Since the passage in 2016 of the Holocaust Expropriated Art Recovery (HEAR) Act, many commenters (here included) have grappled with what the implications of the law will be on the scope and frequency of future claims. Even as litigants are faced with policy arguments about whether individual claims belong in U.S. courts—arguments that the HEAR Act should have put to rest—it is occasionally worthwhile to consider how prior cases would have been affected. Such analysis can draw into relief why the law was such a significant step forward. This week, news that a painting by Vincent Van Gogh once owned by Elizabeth Taylor will go to auction again provides one such example. A beautiful painting in the collection of the biggest movie star in the world makes for a great sales pitch, but missing in the coverage is any mention of Margarethe Mauthner, a German Jew who owned the painting before fleeing the Nazi regime. The exact circumstances under which she lost possession of the painting are unclear, but those circumstances might have had the chance to be determined had the HEAR Act been passed earlier. The importance of that opportunity is worth considering as the law is assessed going forward.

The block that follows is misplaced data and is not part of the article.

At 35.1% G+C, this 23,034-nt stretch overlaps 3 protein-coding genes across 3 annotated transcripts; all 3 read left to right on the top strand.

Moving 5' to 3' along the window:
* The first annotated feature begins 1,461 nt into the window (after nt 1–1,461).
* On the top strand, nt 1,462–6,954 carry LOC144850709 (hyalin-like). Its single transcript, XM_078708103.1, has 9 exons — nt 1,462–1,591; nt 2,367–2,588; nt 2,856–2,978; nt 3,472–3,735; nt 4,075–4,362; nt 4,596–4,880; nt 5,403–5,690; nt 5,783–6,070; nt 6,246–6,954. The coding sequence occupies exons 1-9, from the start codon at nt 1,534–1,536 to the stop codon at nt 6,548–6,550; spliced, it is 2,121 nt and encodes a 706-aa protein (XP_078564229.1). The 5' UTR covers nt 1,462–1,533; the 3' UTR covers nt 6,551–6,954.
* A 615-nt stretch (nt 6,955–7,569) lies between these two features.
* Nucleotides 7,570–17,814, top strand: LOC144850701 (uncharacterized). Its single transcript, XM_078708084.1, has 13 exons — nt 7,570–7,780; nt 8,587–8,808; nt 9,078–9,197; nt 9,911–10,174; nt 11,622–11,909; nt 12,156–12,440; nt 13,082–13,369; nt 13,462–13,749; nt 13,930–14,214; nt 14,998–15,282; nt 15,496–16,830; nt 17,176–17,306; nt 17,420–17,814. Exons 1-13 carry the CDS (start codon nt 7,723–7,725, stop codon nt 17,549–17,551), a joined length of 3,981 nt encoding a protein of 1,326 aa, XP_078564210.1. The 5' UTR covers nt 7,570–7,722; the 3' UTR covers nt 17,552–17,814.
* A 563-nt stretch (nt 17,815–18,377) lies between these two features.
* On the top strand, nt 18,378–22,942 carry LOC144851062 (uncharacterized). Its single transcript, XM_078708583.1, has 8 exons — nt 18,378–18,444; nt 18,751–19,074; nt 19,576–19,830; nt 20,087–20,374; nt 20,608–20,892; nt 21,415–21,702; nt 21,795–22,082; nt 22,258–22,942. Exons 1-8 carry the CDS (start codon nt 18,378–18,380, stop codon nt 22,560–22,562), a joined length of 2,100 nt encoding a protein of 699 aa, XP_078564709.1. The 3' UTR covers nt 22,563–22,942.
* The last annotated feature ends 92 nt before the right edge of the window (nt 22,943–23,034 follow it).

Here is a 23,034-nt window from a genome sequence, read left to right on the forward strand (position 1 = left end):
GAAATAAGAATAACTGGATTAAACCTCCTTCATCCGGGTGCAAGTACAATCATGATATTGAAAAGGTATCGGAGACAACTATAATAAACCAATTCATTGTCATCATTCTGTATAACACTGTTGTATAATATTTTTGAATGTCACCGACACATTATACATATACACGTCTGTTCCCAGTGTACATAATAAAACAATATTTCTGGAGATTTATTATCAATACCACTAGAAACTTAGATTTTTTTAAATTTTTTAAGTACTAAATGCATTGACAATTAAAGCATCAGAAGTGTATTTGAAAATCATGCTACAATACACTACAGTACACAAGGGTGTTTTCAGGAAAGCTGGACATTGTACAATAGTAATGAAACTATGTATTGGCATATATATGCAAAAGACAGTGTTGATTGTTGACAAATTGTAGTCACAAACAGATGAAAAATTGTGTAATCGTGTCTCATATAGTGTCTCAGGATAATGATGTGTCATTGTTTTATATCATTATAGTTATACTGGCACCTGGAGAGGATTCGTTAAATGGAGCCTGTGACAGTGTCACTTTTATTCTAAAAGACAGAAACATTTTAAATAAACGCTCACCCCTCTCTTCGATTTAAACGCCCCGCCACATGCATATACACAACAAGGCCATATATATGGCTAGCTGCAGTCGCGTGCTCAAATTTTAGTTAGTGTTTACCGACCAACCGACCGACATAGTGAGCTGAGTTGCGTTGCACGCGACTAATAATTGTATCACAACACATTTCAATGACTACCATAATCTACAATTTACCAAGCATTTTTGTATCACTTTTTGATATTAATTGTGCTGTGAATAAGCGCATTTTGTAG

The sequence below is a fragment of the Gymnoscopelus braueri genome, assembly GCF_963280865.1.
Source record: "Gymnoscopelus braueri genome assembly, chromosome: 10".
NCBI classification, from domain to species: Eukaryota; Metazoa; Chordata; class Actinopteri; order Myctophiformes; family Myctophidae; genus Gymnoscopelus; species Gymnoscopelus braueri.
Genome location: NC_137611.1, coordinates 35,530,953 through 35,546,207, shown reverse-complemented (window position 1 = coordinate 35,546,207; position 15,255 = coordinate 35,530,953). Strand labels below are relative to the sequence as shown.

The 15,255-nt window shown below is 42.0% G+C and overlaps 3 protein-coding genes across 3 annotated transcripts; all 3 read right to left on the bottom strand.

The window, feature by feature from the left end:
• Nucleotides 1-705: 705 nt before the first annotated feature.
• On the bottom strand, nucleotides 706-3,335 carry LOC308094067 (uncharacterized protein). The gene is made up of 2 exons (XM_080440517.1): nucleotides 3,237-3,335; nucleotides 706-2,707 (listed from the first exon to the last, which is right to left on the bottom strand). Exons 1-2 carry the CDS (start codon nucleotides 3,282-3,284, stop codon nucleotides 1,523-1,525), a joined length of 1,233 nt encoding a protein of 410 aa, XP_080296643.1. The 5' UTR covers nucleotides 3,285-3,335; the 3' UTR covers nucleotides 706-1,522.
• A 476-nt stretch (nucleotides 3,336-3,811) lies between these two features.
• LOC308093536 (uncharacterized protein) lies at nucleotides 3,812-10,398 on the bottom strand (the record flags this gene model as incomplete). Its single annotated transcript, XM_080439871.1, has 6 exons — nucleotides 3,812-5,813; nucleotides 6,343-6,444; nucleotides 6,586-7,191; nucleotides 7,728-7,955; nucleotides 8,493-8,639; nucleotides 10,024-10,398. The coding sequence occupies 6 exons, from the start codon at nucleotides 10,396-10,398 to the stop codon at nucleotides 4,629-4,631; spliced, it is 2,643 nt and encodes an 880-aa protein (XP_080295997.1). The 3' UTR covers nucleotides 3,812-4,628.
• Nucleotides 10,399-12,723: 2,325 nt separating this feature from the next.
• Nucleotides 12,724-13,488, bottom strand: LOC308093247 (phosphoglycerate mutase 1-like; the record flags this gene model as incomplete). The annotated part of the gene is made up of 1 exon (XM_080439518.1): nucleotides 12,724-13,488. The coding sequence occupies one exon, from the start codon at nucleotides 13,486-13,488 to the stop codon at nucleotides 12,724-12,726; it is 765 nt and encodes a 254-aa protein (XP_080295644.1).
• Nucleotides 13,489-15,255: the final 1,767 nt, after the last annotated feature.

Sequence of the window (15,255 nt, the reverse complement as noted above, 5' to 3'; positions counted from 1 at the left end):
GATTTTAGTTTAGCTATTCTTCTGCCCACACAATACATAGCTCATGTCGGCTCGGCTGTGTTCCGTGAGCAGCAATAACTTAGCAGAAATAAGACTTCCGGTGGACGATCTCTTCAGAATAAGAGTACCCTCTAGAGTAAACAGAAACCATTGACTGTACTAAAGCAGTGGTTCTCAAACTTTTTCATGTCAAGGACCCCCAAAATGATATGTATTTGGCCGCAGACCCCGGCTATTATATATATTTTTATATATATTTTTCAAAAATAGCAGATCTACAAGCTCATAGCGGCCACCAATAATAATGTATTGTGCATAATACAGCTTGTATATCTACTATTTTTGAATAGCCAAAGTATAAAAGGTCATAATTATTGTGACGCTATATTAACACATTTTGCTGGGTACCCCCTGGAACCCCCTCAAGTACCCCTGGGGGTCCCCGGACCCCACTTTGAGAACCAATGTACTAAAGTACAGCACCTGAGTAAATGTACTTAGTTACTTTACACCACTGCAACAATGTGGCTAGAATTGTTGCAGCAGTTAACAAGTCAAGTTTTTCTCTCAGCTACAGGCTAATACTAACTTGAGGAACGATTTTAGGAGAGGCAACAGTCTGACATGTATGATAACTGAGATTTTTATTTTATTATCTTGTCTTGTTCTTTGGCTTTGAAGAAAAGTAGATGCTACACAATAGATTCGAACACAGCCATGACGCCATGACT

From the Christie's announcement:
Margarethe Mauthner was a German Jew. Sometime before 1928, she acquired Vue de l'asile et de la Chapelle de Saint-Rémy, which Van Gogh painted in the last year of his life. It shows the asylum in Saint-Rémy-de-Provence, where he was being cared for. As for Mauthner, according to the 2004 lawsuit filed by her heir Andrew Orkin against Taylor, a 1928 catalogue raisonné (a book identifying an exhaustive list of a particular artist’s entire body of work), Mauthner had the painting by 1928, and a second catalogue raisonné in 1939 also listed Mauthner as the owner. Before Mauthner, the work had belonged to renowned art dealer Paul Cassirer, who acquired it in 1907. The parties to the lawsuit did not agree as to when Cassirer ceased having it. Taylor purchased the painting in 1963 at Sotheby’s.